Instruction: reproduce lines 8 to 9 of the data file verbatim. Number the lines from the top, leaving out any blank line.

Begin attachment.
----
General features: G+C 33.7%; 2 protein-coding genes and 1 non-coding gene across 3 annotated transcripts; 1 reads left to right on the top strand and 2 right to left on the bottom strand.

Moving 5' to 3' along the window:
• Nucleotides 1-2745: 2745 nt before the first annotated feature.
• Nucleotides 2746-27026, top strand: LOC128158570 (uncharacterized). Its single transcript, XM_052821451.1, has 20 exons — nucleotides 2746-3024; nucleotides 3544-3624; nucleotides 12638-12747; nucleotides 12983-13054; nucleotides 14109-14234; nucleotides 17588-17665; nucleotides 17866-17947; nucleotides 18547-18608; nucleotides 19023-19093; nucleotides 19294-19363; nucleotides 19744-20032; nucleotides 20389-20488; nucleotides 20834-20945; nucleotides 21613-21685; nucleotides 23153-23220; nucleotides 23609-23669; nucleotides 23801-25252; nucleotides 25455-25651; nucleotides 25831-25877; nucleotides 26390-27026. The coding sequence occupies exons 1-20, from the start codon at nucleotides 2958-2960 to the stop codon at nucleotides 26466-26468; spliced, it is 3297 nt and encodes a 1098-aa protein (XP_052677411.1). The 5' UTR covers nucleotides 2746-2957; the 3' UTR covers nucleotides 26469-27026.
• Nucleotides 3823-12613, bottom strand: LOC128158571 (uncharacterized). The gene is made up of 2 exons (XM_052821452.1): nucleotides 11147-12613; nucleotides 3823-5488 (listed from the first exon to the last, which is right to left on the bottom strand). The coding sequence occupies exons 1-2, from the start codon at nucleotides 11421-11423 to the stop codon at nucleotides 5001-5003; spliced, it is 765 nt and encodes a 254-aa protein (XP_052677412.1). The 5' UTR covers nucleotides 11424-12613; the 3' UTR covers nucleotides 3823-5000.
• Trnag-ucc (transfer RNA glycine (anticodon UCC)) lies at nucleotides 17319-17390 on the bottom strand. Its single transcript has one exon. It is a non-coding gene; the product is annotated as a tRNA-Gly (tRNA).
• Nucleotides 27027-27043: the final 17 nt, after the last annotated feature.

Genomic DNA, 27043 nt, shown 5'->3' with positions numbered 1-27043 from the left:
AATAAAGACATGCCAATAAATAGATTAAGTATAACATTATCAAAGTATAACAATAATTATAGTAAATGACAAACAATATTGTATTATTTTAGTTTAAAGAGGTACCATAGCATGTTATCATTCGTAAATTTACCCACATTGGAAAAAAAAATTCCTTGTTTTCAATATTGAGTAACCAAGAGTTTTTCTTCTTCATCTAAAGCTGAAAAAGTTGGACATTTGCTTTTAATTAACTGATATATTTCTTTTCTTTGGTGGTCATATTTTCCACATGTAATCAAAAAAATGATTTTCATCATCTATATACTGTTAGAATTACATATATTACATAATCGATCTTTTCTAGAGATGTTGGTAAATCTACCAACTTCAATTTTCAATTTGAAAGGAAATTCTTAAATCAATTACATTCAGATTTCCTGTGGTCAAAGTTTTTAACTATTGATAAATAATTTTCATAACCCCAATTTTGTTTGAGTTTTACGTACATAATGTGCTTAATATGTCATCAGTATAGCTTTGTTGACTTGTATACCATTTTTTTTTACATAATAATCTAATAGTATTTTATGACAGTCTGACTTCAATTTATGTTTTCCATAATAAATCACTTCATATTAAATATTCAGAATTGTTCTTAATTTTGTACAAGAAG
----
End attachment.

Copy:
Genomic DNA, 27043 nt, shown 5'->3' with positions numbered 1-27043 from the left:
AATAAAGACATGCCAATAAATAGATTAAGTATAACATTATCAAAGTATAACAATAATTATAGTAAATGACAAACAATATTGTATTATTTTAGTTTAAAGAGGTACCATAGCATGTTATCATTCGTAAATTTACCCACATTGGAAAAAAAAATTCCTTGTTTTCAATATTGAGTAACCAAGAGTTTTTCTTCTTCATCTAAAGCTGAAAAAGTTGGACATTTGCTTTTAATTAACTGATATATTTCTTTTCTTTGGTGGTCATATTTTCCACATGTAATCAAAAAAATGATTTTCATCATCTATATACTGTTAGAATTACATATATTACATAATCGATCTTTTCTAGAGATGTTGGTAAATCTACCAACTTCAATTTTCAATTTGAAAGGAAATTCTTAAATCAATTACATTCAGATTTCCTGTGGTCAAAGTTTTTAACTATTGATAAATAATTTTCATAACCCCAATTTTGTTTGAGTTTTACGTACATAATGTGCTTAATATGTCATCAGTATAGCTTTGTTGACTTGTATACCATTTTTTTTTACATAATAATCTAATAGTATTTTATGACAGTCTGACTTCAATTTATGTTTTCCATAATAAATCACTTCATATTAAATATTCAGAATTGTTCTTAATTTTGTACAAGAAG